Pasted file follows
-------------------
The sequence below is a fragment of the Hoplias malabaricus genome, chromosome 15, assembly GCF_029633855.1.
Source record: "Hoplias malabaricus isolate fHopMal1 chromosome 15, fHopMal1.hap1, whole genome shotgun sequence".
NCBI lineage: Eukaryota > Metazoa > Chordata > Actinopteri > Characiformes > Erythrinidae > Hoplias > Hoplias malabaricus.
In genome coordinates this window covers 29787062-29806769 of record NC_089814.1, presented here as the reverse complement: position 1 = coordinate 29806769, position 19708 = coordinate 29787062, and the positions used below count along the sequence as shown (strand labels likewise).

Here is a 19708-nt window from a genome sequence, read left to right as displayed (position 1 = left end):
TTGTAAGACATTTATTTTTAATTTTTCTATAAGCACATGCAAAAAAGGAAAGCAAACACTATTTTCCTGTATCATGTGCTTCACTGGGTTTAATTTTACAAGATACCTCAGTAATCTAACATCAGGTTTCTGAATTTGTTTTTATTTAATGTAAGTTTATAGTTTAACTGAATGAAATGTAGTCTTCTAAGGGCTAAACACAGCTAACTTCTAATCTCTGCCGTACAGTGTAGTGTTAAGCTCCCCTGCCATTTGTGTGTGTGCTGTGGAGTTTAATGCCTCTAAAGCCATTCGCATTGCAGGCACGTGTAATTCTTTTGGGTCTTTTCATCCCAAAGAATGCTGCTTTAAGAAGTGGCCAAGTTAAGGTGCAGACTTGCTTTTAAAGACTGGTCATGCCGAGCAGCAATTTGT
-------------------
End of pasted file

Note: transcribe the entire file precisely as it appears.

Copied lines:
The sequence below is a fragment of the Hoplias malabaricus genome, chromosome 15, assembly GCF_029633855.1.
Source record: "Hoplias malabaricus isolate fHopMal1 chromosome 15, fHopMal1.hap1, whole genome shotgun sequence".
NCBI lineage: Eukaryota > Metazoa > Chordata > Actinopteri > Characiformes > Erythrinidae > Hoplias > Hoplias malabaricus.
In genome coordinates this window covers 29787062-29806769 of record NC_089814.1, presented here as the reverse complement: position 1 = coordinate 29806769, position 19708 = coordinate 29787062, and the positions used below count along the sequence as shown (strand labels likewise).

Here is a 19708-nt window from a genome sequence, read left to right as displayed (position 1 = left end):
TTGTAAGACATTTATTTTTAATTTTTCTATAAGCACATGCAAAAAAGGAAAGCAAACACTATTTTCCTGTATCATGTGCTTCACTGGGTTTAATTTTACAAGATACCTCAGTAATCTAACATCAGGTTTCTGAATTTGTTTTTATTTAATGTAAGTTTATAGTTTAACTGAATGAAATGTAGTCTTCTAAGGGCTAAACACAGCTAACTTCTAATCTCTGCCGTACAGTGTAGTGTTAAGCTCCCCTGCCATTTGTGTGTGTGCTGTGGAGTTTAATGCCTCTAAAGCCATTCGCATTGCAGGCACGTGTAATTCTTTTGGGTCTTTTCATCCCAAAGAATGCTGCTTTAAGAAGTGGCCAAGTTAAGGTGCAGACTTGCTTTTAAAGACTGGTCATGCCGAGCAGCAATTTGT